- Tim Wheaton
Episode 90 features David Gans, songwriter, musician, author, photographer, radio host of The Grateful Dead Hour… and, what did I miss? I’ve recently released a few episodes recorded pre-Covid. This is another of those and, again, I kind of like hearing these conversations during what was a simpler, much different time. This conversation took place near New Year’s 2019, believe it or not. A number of reasons held this one back so long, including other podcasts in the Osiris Media family releasing their own convos with David and my not wanting to create a David Gans deluge (which, really, might not be such a bad thing, honestly). So, at long last, I’m very happy to finally bring this conversation to you all.
Another thing that made this conversation unique: he was the second person I had on Daddy Unscripted even though they were not actually Dads. We chuckled about that at the beginning of this episode. I will stand firmly by the idea that I thought this conversation would still be warmly welcomed by my audience and an excellent addition to the Osiris canon, regardless. I mean, aside from that… I could always just say: it’s my podcast and I’ll do what I want (right?).
David talks about his friend and writing partner Stephen Donnelly who had been trying to get him interested in the Grateful Dead for some time, trying to get him to go to a show. From looking at what this band was all about, he recalls looking at song titles for insights: “They had a song called ‘New Speedway Boogie’ and I didn’t think boogie music was very interesting, that just seemed like mindless party music. And then they had a song called ‘Cumberland Blues’ and I wasn’t that interested in the blues, either… imagine my surprise when I heard those songs…”
In early 1972, the Grateful Dead really got David’s interest. Once he got a handle on the improvisation (and conversation) that was taking place onstage between the band members, he states it clearly: “there was no turning back”.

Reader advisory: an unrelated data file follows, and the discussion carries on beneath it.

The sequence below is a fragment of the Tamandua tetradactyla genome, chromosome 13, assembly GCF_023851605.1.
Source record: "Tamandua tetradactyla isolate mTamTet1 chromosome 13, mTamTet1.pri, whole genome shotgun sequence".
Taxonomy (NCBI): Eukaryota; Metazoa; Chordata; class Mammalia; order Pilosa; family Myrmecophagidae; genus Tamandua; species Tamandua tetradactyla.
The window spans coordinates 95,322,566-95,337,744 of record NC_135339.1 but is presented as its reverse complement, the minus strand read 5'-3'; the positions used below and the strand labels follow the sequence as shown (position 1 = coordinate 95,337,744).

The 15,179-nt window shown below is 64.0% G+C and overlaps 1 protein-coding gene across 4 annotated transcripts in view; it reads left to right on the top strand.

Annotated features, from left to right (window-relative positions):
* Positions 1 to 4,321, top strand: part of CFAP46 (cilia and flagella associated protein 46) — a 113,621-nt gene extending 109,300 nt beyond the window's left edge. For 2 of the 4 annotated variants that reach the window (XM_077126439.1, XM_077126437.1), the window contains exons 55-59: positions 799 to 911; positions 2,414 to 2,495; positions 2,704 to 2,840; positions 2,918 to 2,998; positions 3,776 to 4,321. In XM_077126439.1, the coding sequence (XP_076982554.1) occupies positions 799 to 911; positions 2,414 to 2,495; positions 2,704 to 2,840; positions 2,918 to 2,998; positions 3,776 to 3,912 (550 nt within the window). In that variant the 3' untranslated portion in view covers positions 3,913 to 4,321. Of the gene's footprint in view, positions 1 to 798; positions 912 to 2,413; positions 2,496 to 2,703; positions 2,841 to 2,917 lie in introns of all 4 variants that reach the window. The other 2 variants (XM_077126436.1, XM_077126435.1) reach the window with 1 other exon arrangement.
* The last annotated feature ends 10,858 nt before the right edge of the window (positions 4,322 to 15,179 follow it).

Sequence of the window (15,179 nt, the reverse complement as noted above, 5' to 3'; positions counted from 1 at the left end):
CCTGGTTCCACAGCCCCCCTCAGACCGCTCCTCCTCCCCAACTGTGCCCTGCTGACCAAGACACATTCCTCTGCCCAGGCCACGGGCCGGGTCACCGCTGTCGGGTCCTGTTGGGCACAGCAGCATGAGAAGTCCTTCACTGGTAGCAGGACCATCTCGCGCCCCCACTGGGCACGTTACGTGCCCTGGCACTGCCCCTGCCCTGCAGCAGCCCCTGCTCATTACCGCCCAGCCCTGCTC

The very first song that David ever played guitar, it was playing his very own compositions. He firmly believes that gave him a unique voice with his guitar, not starting out by learning the music of others and starting his playing based on a dependency of being able to play other people’s music.
We talked about Al & Janice Lucas’ website called gratefuldeadtributebands.com that keeps track of all of the bands playing Grateful Dead music around the world. There are so many hundreds of these bands playing the music of the Grateful Dead globally. That really does say so much about the legacy of not only the music itself, but the writing and lyrics of the Grateful Dead’s songbook.
Working as a music journalist for various magazines (including but not isolated to Relix magazine, Rolling Stone magazine amongst others) in the ’70s and ’80s, David got to learn a lot about ways to make music and ways to put shows together. “I also got to watch the whole nature of the music business change over time from the era that I grew up in that was dominated by singers-songwriters… over time the whole nature of that business has changed and record sales are way down and everybody now, the best way to make a living is to go out and actually play live and sell T-shirts and stuff. You’re not selling music into record stores; you’re being heard on Spotify which doesn’t pay enough to live on.”
We talked quite a bit about improvisation in music and bands that don’t go that way at all, and the ones that do. “Brent Mydland told me once when he joined the Grateful Dead, Bob Weir told him: ‘You can’t really rehearse for the Grateful Dead. You just have to do it.'”
“One of the things that I tell people when describing this kind of music is: that everybody in the band has the authority to dominate the rap, and the good grace not to. Through the course of some short, medium, or long stretch of dialogue, they will migrate collectively toward that…
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